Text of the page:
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Students send Thanksgiving wishes to local soldier in Iraq
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Preschoolers at Rich Acres Elementary School talked to a local soldier stationed in Iraq this week using Skype, an Internet tephone and videophone service. Above, Rich Acres fifth-grade teacher Joanna Griffith listens as her husband, Staff Sgt. Glenn Griffith, addresses the students. Also listening is the Griffiths’ daughter, 9-year-old Reagan. (Bulletin photos by Mike Wray)
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Thursday, November 26, 2009

By ELIZA WINSTON - Bulletin Staff Writer

Preschoolers at Rich Acres Elementary School used technology this week to talk to a soldier stationed in Iraq about camels, time zones and turkey.

Every year, preschool students at Rich Acres send care packages to a soldier from the community, said preschool teachers Lisa Rosenberg, Susan Roupe and Nichole Helms. This year, the school chose Staff Sgt. Glenn Griffith, whose wife, JoAnna Griffith, teaches fifth grade at Rich Acres.

Before sending the packages, the students had a face-to-face conversation Tuesday with the staff sergeant using Skype, a free program that can be downloaded to make video and voice calls from any computer connected to the Internet.

JoAnna Griffith pointed a camera at the 40 preschoolers, who gathered at the front of her classroom. Through an overhead projector, the children were able to watch a larger-than-life version of Staff Sgt. Griffith. Because the video was live, the students could ask Griffith questions, which he was able to answer immediately.

"The children were mesmerized," Helms said.

Before they spoke to Griffith, the students learned about the technology that allowed them to speak to and see the soldier.

The teachers also discussed possible questions with the students. Roupe said students were discouraged from asking weapons-related questions, and no photographs of weapons were shown.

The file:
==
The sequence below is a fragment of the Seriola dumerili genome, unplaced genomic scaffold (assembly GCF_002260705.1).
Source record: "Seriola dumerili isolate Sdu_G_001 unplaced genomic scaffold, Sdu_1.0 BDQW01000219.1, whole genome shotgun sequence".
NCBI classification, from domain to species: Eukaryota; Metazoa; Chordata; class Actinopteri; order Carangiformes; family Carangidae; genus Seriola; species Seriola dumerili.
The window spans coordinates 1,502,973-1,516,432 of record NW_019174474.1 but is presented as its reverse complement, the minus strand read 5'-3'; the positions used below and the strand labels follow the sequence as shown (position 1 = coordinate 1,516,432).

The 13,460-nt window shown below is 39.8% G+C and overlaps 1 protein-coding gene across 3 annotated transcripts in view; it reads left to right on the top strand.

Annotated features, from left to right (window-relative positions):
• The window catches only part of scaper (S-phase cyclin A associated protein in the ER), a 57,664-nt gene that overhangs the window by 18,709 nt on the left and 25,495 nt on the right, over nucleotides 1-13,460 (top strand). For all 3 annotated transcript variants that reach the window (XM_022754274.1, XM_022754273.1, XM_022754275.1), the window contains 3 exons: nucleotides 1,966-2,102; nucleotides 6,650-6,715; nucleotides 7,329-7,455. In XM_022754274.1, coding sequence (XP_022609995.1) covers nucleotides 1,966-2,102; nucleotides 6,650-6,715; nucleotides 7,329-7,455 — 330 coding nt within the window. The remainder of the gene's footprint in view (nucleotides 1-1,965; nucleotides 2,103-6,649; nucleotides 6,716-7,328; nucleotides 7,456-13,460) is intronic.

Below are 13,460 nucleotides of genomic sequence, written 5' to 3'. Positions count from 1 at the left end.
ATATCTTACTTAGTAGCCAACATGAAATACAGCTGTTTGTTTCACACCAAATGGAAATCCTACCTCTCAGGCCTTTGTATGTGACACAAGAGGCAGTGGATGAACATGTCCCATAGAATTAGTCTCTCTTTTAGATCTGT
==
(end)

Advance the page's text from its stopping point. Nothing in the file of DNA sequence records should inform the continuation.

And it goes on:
Roupe said some students wanted to know if children in Iraq do the same things they do here, such as going to school. Helms, who showed her class photos of Iraq that included animals and scenery there, said the students mostly were curious about the animals.

During the video conference, students asked Griffith what kinds of animals live in Iraq. He told them he has seen a few camels during his travels, which impressed the group. Griffith said in addition to the camels, he also has seen crows, pigeons, dogs, cats, coyotes, wolves, sheep and goats.

The children also learned about the time difference between Henry County and Iraq. Griffith explained that he would eat Thanksgiving Dinner before the students due to the eight-hour time difference.

The preschoolers also were curious about how Griffith traveled to Iraq. Helms said the students had just learned about the pilgrims crossing the ocean on the Mayflower. They knew Iraq was across the ocean, so they asked Griffith if he traveled by ship as well, Helms said.

Griffith explained that he took a plane, not the Mayflower.

The students asked Griffith what he keeps in his backpack. He answered rain gear, meals, gloves, goggles and lip balm. Lip balm and other toiletries were put into the care packages the students prepared, Helms said.

After singing Griffith the song "Mr. Turkey" in unison, the children wished him a happy Thanksgiving. Then they said goodnight because it was bedtime in Iraq and naptime at Rich Acres.

Helms said that when the care packages arrive in Iraq, there will be another Skype video call. One student added a pair of reindeer antlers to his package, she said, and the children are excited to see if Griffith will wear them during their next conversation.

JoAnna Griffith said she uses Skype to talk to her husband almost every night. Through a built-in camera on his laptop and her Web camera, they can talk and see each other as long as there is an Internet connection.

Also taking part in the video conference was the Griffiths' daughter, 9-year-old Reagan.

 

 
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